Presenting a new perspective on the Russian Revolution, a noted historian traces three generational phases to show how the revolution, while it changed in form and character, retained the same idealistic goals throughout.
What caused the Russian Revolution? Did it succeed or fail? Do we still live with its consequences? Orlando Figes teaches history at Birkbeck, University of London and is the author of many acclaimed books on Russian history, including A People's Tragedy, which The Times Literary Supplement named as one of the '100 most influential books since the war', Natasha's Dance, The Whisperers, Crimea and Just Send Me Word. The Financial Times called him 'the greatest storyteller of modern Russian historians.'
A new series of bespoke, full-coverage resources developed for the AQA 2015 A/AS Level History. Written for the AQA A/AS Level History specifications for first teaching from 2015, this print Student Book covers the Tsarist and Communist Russia, 1855-1964 Breadth component. Completely matched to the new AQA specification, this full-colour Student Book provides valuable background information to contextualise the period of study. Supporting students in developing their critical thinking, research and written communication skills, it also encourages them to make links between different time periods, topics and historical themes.
Retaining well-loved features from the previous editions, Revolution and Dictatorship has been approved by AQA and matched to the new 2015 specification. This textbook explores in-depth the practice of communism in Russia. It focuses on key ideas such as Marxism, Leninism and Stalinism, ideological control and dictatorship, and covers events and developments with precision.Students can further develop vital skills such as historical interpretations and source analyses via specially selected sources and extracts. Practice questions and study tips provide additional support to help familiarise students with the new exam style questions, and help them achieve their best in the exam.
In this fascinating volume, renowned historian Howard M. Sachar relates the tragedy of twentieth-century Europe through an innovative, riveting account of the continent's political assassinations between 1918 and 1939 and beyond. By tracing the violent deaths of key public figures during an exceptionally fraught time period—the aftermath of World War I—Sachar lays bare a much larger history: the gradual moral and political demise of European civilization and its descent into World War II. In his famously arresting prose, Sachar traces the assassinations of Rosa Luxemburg, Kurt Eisner, Matthias Erzberger, and Walther Rathenau in Germany—a lethal chain reaction that contributed to the Weimar Republic's eventual collapse and Hitler's rise to power. Sachar's exploration of political fragility in Italy, Austria, the successor states of Eastern Europe, and France completes a mordant yet intriguing exposure of the Old World's lethal vulnerability. The final chapter, which chronicles the deaths of Stefan and Lotte Zweig, serves as a thought-provoking metaphor for the assassination of the Old World itself.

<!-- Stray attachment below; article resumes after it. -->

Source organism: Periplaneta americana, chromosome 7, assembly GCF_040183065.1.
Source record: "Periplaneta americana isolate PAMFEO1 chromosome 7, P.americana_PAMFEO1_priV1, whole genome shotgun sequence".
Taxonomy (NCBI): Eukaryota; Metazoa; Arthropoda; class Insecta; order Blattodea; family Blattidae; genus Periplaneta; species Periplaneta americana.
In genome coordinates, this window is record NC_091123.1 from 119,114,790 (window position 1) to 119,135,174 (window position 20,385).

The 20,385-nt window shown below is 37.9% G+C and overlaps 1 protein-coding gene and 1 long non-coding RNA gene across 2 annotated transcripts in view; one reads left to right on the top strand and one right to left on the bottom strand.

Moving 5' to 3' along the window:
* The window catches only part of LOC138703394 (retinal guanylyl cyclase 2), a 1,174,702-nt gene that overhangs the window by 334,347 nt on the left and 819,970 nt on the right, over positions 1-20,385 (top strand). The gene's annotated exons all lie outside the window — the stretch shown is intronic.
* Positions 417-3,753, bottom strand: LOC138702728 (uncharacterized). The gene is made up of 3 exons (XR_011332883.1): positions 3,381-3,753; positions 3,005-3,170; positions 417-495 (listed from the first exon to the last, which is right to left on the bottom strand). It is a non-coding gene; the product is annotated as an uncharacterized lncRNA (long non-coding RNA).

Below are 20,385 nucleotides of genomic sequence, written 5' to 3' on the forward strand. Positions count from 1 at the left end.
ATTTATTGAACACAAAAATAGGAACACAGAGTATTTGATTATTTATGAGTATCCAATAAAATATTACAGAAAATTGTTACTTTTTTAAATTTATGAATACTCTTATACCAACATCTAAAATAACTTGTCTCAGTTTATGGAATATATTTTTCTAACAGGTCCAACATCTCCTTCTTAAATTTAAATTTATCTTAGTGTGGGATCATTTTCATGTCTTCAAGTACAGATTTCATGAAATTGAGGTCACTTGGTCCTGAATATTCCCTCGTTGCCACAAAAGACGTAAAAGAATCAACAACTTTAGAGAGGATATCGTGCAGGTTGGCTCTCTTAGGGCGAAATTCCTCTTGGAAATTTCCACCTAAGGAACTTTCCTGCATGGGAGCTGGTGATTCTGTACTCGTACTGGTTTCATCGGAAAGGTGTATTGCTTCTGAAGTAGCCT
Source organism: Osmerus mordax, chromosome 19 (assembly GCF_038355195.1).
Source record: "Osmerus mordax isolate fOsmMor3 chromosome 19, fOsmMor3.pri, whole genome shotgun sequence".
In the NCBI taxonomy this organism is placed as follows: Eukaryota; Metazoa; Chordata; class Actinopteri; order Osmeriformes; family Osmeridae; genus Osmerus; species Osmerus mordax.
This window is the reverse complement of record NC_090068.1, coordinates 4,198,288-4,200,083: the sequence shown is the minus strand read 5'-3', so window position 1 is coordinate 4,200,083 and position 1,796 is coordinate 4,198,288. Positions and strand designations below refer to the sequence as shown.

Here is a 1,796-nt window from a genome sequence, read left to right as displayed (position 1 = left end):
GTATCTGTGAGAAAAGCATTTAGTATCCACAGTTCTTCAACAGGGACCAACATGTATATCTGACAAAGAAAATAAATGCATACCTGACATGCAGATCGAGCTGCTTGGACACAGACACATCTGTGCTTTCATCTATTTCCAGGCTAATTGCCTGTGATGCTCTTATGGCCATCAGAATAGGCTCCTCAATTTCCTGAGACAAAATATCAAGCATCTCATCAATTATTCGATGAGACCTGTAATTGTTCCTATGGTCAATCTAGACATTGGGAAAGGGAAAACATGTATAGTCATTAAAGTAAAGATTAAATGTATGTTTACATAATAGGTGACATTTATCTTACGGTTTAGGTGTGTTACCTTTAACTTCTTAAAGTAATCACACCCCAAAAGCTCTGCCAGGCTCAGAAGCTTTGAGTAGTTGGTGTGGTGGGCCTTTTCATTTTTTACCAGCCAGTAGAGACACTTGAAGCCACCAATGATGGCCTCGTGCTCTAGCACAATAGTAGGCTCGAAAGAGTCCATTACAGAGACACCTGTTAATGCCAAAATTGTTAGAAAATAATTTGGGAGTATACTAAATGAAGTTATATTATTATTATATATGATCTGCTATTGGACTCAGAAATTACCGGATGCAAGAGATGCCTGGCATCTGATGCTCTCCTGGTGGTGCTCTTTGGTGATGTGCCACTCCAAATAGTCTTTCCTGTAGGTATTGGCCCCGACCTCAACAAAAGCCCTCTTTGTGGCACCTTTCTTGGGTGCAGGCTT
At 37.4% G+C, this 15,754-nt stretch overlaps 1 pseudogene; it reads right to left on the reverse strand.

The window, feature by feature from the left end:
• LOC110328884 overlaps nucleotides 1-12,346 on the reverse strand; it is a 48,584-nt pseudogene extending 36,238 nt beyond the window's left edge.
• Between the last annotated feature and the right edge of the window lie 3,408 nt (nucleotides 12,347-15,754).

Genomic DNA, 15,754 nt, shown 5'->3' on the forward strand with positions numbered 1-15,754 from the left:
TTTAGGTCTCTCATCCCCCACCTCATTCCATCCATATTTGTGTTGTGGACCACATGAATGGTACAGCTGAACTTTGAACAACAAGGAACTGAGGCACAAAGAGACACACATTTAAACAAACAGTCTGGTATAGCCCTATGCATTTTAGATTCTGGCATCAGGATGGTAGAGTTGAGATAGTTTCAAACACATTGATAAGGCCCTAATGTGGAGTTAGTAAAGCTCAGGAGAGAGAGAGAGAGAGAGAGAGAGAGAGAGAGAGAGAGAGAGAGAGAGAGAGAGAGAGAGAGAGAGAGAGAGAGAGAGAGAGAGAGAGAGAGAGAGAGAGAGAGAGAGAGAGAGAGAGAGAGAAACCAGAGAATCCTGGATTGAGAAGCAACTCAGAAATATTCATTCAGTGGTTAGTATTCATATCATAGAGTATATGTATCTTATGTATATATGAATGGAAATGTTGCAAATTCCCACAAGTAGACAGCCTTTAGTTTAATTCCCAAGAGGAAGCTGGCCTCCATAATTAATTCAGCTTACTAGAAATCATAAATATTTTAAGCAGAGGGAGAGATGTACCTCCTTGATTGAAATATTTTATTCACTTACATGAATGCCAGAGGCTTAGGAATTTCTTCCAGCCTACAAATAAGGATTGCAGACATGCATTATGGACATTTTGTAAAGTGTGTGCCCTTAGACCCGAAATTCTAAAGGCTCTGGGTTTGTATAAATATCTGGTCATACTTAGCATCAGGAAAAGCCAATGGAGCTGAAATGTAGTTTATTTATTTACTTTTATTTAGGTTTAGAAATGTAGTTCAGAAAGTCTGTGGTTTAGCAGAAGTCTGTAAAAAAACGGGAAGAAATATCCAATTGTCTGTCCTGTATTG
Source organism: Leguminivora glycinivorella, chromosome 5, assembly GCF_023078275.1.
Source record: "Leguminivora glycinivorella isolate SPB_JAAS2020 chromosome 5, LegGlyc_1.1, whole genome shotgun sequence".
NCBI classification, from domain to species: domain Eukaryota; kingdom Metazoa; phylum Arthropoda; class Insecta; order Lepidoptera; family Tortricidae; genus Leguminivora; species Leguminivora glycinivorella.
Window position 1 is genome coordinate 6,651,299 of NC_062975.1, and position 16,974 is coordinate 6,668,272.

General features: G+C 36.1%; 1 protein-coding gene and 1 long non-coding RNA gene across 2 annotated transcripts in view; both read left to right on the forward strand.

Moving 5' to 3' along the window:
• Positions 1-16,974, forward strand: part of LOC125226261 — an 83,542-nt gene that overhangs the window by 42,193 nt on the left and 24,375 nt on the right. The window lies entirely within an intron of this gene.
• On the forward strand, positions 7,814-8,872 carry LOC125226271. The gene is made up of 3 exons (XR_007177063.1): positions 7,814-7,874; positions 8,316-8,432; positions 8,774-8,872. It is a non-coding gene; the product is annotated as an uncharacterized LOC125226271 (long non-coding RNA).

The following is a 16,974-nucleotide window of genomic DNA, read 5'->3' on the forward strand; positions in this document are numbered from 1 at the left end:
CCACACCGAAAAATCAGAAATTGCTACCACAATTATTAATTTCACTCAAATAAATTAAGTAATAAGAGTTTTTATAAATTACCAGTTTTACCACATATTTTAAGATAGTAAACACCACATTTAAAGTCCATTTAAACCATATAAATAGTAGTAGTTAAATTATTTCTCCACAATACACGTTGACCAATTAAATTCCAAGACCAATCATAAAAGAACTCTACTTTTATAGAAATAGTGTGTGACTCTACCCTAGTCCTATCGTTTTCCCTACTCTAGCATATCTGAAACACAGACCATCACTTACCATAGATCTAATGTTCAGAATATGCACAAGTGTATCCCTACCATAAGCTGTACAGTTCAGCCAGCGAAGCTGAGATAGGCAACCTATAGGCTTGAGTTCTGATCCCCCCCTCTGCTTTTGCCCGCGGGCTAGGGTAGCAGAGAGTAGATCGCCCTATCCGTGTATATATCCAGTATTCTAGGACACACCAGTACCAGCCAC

The Access to History series is the most popular and trusted series for AS and A level history students.The third edition of this best-selling title provides both a narrative and analysis of the background, course and effects of the 1917 revolution. Beginning with an overview of Imperial Russia and the problems and challenges it faced, it goes on to look at the growth of revolutionary movements which would eventually lead to the October Revolution. It then examines how the Bolsheviks consolidated their power under Lenin. Throughout the book, key dates, terms and issues are highlighted, and historical interpretations of key debates are outlined. Summary diagrams are included to consolidate knowledge and understanding of the period, and exam style questions and tips for each examination board provide the opportunity to develop exam skills.
History in Dispute addresses heavily debated questions by offering different critical perspectives on major historical events, drawn from all time periods and from all parts of the globe. The intent of this biennial series is to provide users with an enhanced understanding of events only summarized in history texts, help stimulate critical thinking and provide ideas for papers and assignments. Each volume in the History in Dispute series has a thematic, era or subject-specific focus that coincides with the way history is studied at the academic level. Each volume contains roughly 50 entries, chosen by an advisory board of historians and academics. Entries begin with a brief overview summarizing the controversy. This introduction is followed by two or more signed, point-counterpoint essays of 1,500 to 2,000 words each. Features include excerpts from primary source documents to illuminate the viewpoints presented with each entry; photographs and drawings of individuals, sites, objects or documents pertinent to the event or topic; and a chronological list of events. Volumes include a cumulative subject index. Visit www.gale.com for a current list of volume topics.
Motherland tells the dramatic story of the rise and fall of the Soviet Union. From Lenin's virtual coup in November 1917 to Boris Yeltsin's ruthless takeover of power in 1991, the book culminates with a new view of the Yeltsin years. David Marples focuses on the evolution of Russia during the Soviet period, and the attempt to harness Russian nationalism to the avowed Soviet mission of promoting World Communism. Along the way heanalyses some of the more intensive historical debates and uncovers some of the myths perpetuated by state propaganda, especially those associated with the Great Patriotic War.